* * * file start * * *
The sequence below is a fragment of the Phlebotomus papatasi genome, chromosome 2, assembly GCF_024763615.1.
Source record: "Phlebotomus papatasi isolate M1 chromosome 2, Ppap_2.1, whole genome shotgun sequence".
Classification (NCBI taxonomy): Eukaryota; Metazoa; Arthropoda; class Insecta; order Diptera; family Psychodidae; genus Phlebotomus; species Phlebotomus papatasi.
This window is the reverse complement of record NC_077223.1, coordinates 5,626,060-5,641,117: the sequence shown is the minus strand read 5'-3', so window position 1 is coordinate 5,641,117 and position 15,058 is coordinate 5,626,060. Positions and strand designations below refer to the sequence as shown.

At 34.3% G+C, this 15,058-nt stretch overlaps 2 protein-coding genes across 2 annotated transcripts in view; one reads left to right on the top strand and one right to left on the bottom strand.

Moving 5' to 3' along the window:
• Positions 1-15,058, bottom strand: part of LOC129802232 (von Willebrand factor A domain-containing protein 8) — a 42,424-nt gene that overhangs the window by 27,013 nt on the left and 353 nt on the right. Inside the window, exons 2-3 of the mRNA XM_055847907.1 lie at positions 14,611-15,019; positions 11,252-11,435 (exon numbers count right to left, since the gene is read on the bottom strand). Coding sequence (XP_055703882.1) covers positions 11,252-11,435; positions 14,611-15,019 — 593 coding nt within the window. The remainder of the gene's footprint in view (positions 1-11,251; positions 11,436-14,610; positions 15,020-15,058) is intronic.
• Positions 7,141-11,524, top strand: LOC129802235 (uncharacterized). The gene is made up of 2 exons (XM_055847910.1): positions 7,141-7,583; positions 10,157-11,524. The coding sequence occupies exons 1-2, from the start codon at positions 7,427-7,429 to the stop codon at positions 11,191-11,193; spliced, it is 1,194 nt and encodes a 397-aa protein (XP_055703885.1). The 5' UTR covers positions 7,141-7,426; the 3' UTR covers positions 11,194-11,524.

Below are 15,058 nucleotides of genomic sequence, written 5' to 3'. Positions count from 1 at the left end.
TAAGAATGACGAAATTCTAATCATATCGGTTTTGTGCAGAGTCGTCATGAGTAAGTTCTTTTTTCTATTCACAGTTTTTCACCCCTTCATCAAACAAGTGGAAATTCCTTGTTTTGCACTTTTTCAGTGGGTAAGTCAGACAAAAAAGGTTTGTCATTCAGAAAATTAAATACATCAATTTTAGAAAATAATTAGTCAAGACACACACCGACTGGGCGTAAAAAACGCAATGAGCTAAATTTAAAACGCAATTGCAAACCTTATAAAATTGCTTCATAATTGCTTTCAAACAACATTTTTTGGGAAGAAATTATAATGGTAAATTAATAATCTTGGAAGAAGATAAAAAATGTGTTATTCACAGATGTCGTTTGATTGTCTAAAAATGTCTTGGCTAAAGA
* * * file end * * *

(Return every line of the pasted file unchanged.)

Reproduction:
The sequence below is a fragment of the Phlebotomus papatasi genome, chromosome 2, assembly GCF_024763615.1.
Source record: "Phlebotomus papatasi isolate M1 chromosome 2, Ppap_2.1, whole genome shotgun sequence".
Classification (NCBI taxonomy): Eukaryota; Metazoa; Arthropoda; class Insecta; order Diptera; family Psychodidae; genus Phlebotomus; species Phlebotomus papatasi.
This window is the reverse complement of record NC_077223.1, coordinates 5,626,060-5,641,117: the sequence shown is the minus strand read 5'-3', so window position 1 is coordinate 5,641,117 and position 15,058 is coordinate 5,626,060. Positions and strand designations below refer to the sequence as shown.

At 34.3% G+C, this 15,058-nt stretch overlaps 2 protein-coding genes across 2 annotated transcripts in view; one reads left to right on the top strand and one right to left on the bottom strand.

Moving 5' to 3' along the window:
• Positions 1-15,058, bottom strand: part of LOC129802232 (von Willebrand factor A domain-containing protein 8) — a 42,424-nt gene that overhangs the window by 27,013 nt on the left and 353 nt on the right. Inside the window, exons 2-3 of the mRNA XM_055847907.1 lie at positions 14,611-15,019; positions 11,252-11,435 (exon numbers count right to left, since the gene is read on the bottom strand). Coding sequence (XP_055703882.1) covers positions 11,252-11,435; positions 14,611-15,019 — 593 coding nt within the window. The remainder of the gene's footprint in view (positions 1-11,251; positions 11,436-14,610; positions 15,020-15,058) is intronic.
• Positions 7,141-11,524, top strand: LOC129802235 (uncharacterized). The gene is made up of 2 exons (XM_055847910.1): positions 7,141-7,583; positions 10,157-11,524. The coding sequence occupies exons 1-2, from the start codon at positions 7,427-7,429 to the stop codon at positions 11,191-11,193; spliced, it is 1,194 nt and encodes a 397-aa protein (XP_055703885.1). The 5' UTR covers positions 7,141-7,426; the 3' UTR covers positions 11,194-11,524.

Below are 15,058 nucleotides of genomic sequence, written 5' to 3'. Positions count from 1 at the left end.
TAAGAATGACGAAATTCTAATCATATCGGTTTTGTGCAGAGTCGTCATGAGTAAGTTCTTTTTTCTATTCACAGTTTTTCACCCCTTCATCAAACAAGTGGAAATTCCTTGTTTTGCACTTTTTCAGTGGGTAAGTCAGACAAAAAAGGTTTGTCATTCAGAAAATTAAATACATCAATTTTAGAAAATAATTAGTCAAGACACACACCGACTGGGCGTAAAAAACGCAATGAGCTAAATTTAAAACGCAATTGCAAACCTTATAAAATTGCTTCATAATTGCTTTCAAACAACATTTTTTGGGAAGAAATTATAATGGTAAATTAATAATCTTGGAAGAAGATAAAAAATGTGTTATTCACAGATGTCGTTTGATTGTCTAAAAATGTCTTGGCTAAAGA